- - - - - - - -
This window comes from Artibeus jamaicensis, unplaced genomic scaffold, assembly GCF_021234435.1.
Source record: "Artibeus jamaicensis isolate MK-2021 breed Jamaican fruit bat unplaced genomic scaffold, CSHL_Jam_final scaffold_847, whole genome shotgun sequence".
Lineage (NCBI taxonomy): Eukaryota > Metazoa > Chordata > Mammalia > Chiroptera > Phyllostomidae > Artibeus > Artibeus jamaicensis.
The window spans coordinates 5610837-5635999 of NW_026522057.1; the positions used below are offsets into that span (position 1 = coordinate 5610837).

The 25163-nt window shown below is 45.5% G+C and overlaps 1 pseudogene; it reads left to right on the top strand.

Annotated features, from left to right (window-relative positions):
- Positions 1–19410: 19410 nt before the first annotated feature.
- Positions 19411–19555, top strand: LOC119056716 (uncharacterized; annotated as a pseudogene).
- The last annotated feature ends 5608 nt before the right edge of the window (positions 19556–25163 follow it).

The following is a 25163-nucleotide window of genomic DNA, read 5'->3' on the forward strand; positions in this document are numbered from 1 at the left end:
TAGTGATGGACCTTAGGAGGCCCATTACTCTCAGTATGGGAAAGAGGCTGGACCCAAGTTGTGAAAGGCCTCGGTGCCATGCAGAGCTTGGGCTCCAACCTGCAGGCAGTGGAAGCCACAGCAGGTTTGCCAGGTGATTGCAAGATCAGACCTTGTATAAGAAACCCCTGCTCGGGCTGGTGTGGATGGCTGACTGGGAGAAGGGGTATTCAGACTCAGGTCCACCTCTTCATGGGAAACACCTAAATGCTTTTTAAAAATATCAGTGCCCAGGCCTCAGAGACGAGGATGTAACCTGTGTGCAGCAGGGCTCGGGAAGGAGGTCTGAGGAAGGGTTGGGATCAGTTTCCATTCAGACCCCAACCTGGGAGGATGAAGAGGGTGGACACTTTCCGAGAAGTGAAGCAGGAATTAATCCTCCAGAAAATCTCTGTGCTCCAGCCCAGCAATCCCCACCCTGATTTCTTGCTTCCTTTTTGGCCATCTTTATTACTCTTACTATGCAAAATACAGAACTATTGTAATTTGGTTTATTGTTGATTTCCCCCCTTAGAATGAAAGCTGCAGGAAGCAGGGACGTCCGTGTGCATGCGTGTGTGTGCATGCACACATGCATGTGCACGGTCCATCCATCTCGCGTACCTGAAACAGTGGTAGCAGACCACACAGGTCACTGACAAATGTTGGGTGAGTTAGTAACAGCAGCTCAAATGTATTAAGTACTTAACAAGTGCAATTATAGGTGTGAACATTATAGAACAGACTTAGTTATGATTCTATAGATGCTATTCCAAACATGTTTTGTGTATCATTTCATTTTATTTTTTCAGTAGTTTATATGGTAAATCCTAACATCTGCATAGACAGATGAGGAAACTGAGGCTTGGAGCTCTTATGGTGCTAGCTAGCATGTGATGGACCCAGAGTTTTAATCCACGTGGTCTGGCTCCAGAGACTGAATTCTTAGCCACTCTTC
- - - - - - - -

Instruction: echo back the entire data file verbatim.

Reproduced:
This window comes from Artibeus jamaicensis, unplaced genomic scaffold, assembly GCF_021234435.1.
Source record: "Artibeus jamaicensis isolate MK-2021 breed Jamaican fruit bat unplaced genomic scaffold, CSHL_Jam_final scaffold_847, whole genome shotgun sequence".
Lineage (NCBI taxonomy): Eukaryota > Metazoa > Chordata > Mammalia > Chiroptera > Phyllostomidae > Artibeus > Artibeus jamaicensis.
The window spans coordinates 5610837-5635999 of NW_026522057.1; the positions used below are offsets into that span (position 1 = coordinate 5610837).

The 25163-nt window shown below is 45.5% G+C and overlaps 1 pseudogene; it reads left to right on the top strand.

Annotated features, from left to right (window-relative positions):
- Positions 1–19410: 19410 nt before the first annotated feature.
- Positions 19411–19555, top strand: LOC119056716 (uncharacterized; annotated as a pseudogene).
- The last annotated feature ends 5608 nt before the right edge of the window (positions 19556–25163 follow it).

The following is a 25163-nucleotide window of genomic DNA, read 5'->3' on the forward strand; positions in this document are numbered from 1 at the left end:
TAGTGATGGACCTTAGGAGGCCCATTACTCTCAGTATGGGAAAGAGGCTGGACCCAAGTTGTGAAAGGCCTCGGTGCCATGCAGAGCTTGGGCTCCAACCTGCAGGCAGTGGAAGCCACAGCAGGTTTGCCAGGTGATTGCAAGATCAGACCTTGTATAAGAAACCCCTGCTCGGGCTGGTGTGGATGGCTGACTGGGAGAAGGGGTATTCAGACTCAGGTCCACCTCTTCATGGGAAACACCTAAATGCTTTTTAAAAATATCAGTGCCCAGGCCTCAGAGACGAGGATGTAACCTGTGTGCAGCAGGGCTCGGGAAGGAGGTCTGAGGAAGGGTTGGGATCAGTTTCCATTCAGACCCCAACCTGGGAGGATGAAGAGGGTGGACACTTTCCGAGAAGTGAAGCAGGAATTAATCCTCCAGAAAATCTCTGTGCTCCAGCCCAGCAATCCCCACCCTGATTTCTTGCTTCCTTTTTGGCCATCTTTATTACTCTTACTATGCAAAATACAGAACTATTGTAATTTGGTTTATTGTTGATTTCCCCCCTTAGAATGAAAGCTGCAGGAAGCAGGGACGTCCGTGTGCATGCGTGTGTGTGCATGCACACATGCATGTGCACGGTCCATCCATCTCGCGTACCTGAAACAGTGGTAGCAGACCACACAGGTCACTGACAAATGTTGGGTGAGTTAGTAACAGCAGCTCAAATGTATTAAGTACTTAACAAGTGCAATTATAGGTGTGAACATTATAGAACAGACTTAGTTATGATTCTATAGATGCTATTCCAAACATGTTTTGTGTATCATTTCATTTTATTTTTTCAGTAGTTTATATGGTAAATCCTAACATCTGCATAGACAGATGAGGAAACTGAGGCTTGGAGCTCTTATGGTGCTAGCTAGCATGTGATGGACCCAGAGTTTTAATCCACGTGGTCTGGCTCCAGAGACTGAATTCTTAGCCACTCTTC